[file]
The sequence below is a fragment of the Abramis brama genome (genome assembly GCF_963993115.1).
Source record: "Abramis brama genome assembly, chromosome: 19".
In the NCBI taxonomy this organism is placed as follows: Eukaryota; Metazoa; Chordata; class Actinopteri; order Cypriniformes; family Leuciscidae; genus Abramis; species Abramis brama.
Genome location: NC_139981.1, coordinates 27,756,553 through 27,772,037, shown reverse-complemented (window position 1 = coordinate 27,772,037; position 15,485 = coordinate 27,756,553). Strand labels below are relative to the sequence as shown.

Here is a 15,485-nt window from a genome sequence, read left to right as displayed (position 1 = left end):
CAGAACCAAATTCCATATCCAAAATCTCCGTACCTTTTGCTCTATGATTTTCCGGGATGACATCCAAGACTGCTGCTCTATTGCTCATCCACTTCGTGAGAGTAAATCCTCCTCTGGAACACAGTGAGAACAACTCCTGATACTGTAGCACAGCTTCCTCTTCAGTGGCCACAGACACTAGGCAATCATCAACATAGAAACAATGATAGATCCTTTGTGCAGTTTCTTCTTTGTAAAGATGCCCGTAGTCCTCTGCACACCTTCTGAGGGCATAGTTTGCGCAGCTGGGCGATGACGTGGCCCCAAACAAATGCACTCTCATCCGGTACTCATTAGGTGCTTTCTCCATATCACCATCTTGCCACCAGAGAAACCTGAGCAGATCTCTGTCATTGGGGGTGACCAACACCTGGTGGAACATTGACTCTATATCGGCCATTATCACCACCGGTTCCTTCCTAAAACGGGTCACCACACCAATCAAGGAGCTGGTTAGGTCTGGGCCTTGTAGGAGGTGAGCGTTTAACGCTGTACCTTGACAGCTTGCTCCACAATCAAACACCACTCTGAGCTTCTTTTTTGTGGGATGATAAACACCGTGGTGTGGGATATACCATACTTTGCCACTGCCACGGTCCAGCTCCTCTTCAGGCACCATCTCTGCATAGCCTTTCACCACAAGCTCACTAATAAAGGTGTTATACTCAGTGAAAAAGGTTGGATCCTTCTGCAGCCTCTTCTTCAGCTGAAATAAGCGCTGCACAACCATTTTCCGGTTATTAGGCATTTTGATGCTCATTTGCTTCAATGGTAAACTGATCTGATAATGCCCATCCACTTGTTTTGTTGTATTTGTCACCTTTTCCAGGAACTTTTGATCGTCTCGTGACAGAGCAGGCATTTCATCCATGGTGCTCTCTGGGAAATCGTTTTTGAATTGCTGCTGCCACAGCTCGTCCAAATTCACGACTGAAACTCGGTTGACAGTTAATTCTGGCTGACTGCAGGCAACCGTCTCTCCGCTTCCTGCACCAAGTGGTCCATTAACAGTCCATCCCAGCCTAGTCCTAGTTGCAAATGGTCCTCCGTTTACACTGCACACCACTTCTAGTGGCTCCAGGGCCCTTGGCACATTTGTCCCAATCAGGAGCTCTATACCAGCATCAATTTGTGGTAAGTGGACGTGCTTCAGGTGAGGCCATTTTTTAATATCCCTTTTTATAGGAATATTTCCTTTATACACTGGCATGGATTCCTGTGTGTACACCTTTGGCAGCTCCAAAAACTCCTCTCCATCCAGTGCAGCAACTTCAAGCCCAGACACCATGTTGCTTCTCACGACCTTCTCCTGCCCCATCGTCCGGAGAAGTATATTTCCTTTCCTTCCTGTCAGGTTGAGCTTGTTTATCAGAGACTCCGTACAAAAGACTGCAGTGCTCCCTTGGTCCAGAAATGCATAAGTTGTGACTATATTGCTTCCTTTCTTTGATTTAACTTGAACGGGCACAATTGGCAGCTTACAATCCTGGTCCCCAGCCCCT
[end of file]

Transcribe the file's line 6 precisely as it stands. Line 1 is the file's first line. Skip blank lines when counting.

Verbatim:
CAGAACCAAATTCCATATCCAAAATCTCCGTACCTTTTGCTCTATGATTTTCCGGGATGACATCCAAGACTGCTGCTCTATTGCTCATCCACTTCGTGAGAGTAAATCCTCCTCTGGAACACAGTGAGAACAACTCCTGATACTGTAGCACAGCTTCCTCTTCAGTGGCCACAGACACTAGGCAATCATCAACATAGAAACAATGATAGATCCTTTGTGCAGTTTCTTCTTTGTAAAGATGCCCGTAGTCCTCTGCACACCTTCTGAGGGCATAGTTTGCGCAGCTGGGCGATGACGTGGCCCCAAACAAATGCACTCTCATCCGGTACTCATTAGGTGCTTTCTCCATATCACCATCTTGCCACCAGAGAAACCTGAGCAGATCTCTGTCATTGGGGGTGACCAACACCTGGTGGAACATTGACTCTATATCGGCCATTATCACCACCGGTTCCTTCCTAAAACGGGTCACCACACCAATCAAGGAGCTGGTTAGGTCTGGGCCTTGTAGGAGGTGAGCGTTTAACGCTGTACCTTGACAGCTTGCTCCACAATCAAACACCACTCTGAGCTTCTTTTTTGTGGGATGATAAACACCGTGGTGTGGGATATACCATACTTTGCCACTGCCACGGTCCAGCTCCTCTTCAGGCACCATCTCTGCATAGCCTTTCACCACAAGCTCACTAATAAAGGTGTTATACTCAGTGAAAAAGGTTGGATCCTTCTGCAGCCTCTTCTTCAGCTGAAATAAGCGCTGCACAACCATTTTCCGGTTATTAGGCATTTTGATGCTCATTTGCTTCAATGGTAAACTGATCTGATAATGCCCATCCACTTGTTTTGTTGTATTTGTCACCTTTTCCAGGAACTTTTGATCGTCTCGTGACAGAGCAGGCATTTCATCCATGGTGCTCTCTGGGAAATCGTTTTTGAATTGCTGCTGCCACAGCTCGTCCAAATTCACGACTGAAACTCGGTTGACAGTTAATTCTGGCTGACTGCAGGCAACCGTCTCTCCGCTTCCTGCACCAAGTGGTCCATTAACAGTCCATCCCAGCCTAGTCCTAGTTGCAAATGGTCCTCCGTTTACACTGCACACCACTTCTAGTGGCTCCAGGGCCCTTGGCACATTTGTCCCAATCAGGAGCTCTATACCAGCATCAATTTGTGGTAAGTGGACGTGCTTCAGGTGAGGCCATTTTTTAATATCCCTTTTTATAGGAATATTTCCTTTATACACTGGCATGGATTCCTGTGTGTACACCTTTGGCAGCTCCAAAAACTCCTCTCCATCCAGTGCAGCAACTTCAAGCCCAGACACCATGTTGCTTCTCACGACCTTCTCCTGCCCCATCGTCCGGAGAAGTATATTTCCTTTCCTTCCTGTCAGGTTGAGCTTGTTTATCAGAGACTCCGTACAAAAGACTGCAGTGCTCCCTTGGTCCAGAAATGCATAAGTTGTGACTATATTGCTTCCTTTCTTTGATTTAACTTGAACGGGCACAATTGGCAGCTTACAATCCTGGTCCCCAGCCCCT